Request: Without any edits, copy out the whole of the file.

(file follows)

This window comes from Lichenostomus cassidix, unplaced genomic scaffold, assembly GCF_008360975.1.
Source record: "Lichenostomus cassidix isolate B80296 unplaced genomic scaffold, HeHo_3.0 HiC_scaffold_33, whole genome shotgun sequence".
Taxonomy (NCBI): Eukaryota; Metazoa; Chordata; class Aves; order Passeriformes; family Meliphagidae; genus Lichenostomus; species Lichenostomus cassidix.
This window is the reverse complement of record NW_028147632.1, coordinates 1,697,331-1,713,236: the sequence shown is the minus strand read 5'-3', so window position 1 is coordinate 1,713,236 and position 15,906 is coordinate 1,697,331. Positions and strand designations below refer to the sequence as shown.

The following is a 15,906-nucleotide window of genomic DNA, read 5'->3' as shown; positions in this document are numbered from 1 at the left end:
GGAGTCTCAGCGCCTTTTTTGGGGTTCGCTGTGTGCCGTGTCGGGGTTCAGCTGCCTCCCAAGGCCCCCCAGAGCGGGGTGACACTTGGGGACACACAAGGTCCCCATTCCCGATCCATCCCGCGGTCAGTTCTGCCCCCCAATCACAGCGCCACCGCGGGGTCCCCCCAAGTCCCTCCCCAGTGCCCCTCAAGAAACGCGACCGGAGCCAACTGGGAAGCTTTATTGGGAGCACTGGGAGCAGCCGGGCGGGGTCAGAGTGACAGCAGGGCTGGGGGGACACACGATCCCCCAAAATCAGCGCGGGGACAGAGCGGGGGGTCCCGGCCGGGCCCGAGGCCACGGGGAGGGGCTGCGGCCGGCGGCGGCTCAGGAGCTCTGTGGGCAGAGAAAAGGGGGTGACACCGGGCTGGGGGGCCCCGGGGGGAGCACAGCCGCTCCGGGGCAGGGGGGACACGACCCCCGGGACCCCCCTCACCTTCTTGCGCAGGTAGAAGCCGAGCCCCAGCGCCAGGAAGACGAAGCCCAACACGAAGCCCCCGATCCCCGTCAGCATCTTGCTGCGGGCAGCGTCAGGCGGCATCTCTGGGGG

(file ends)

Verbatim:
This window comes from Lichenostomus cassidix, unplaced genomic scaffold, assembly GCF_008360975.1.
Source record: "Lichenostomus cassidix isolate B80296 unplaced genomic scaffold, HeHo_3.0 HiC_scaffold_33, whole genome shotgun sequence".
Taxonomy (NCBI): Eukaryota; Metazoa; Chordata; class Aves; order Passeriformes; family Meliphagidae; genus Lichenostomus; species Lichenostomus cassidix.
This window is the reverse complement of record NW_028147632.1, coordinates 1,697,331-1,713,236: the sequence shown is the minus strand read 5'-3', so window position 1 is coordinate 1,713,236 and position 15,906 is coordinate 1,697,331. Positions and strand designations below refer to the sequence as shown.

The following is a 15,906-nucleotide window of genomic DNA, read 5'->3' as shown; positions in this document are numbered from 1 at the left end:
GGAGTCTCAGCGCCTTTTTTGGGGTTCGCTGTGTGCCGTGTCGGGGTTCAGCTGCCTCCCAAGGCCCCCCAGAGCGGGGTGACACTTGGGGACACACAAGGTCCCCATTCCCGATCCATCCCGCGGTCAGTTCTGCCCCCCAATCACAGCGCCACCGCGGGGTCCCCCCAAGTCCCTCCCCAGTGCCCCTCAAGAAACGCGACCGGAGCCAACTGGGAAGCTTTATTGGGAGCACTGGGAGCAGCCGGGCGGGGTCAGAGTGACAGCAGGGCTGGGGGGACACACGATCCCCCAAAATCAGCGCGGGGACAGAGCGGGGGGTCCCGGCCGGGCCCGAGGCCACGGGGAGGGGCTGCGGCCGGCGGCGGCTCAGGAGCTCTGTGGGCAGAGAAAAGGGGGTGACACCGGGCTGGGGGGCCCCGGGGGGAGCACAGCCGCTCCGGGGCAGGGGGGACACGACCCCCGGGACCCCCCTCACCTTCTTGCGCAGGTAGAAGCCGAGCCCCAGCGCCAGGAAGACGAAGCCCAACACGAAGCCCCCGATCCCCGTCAGCATCTTGCTGCGGGCAGCGTCAGGCGGCATCTCTGGGGG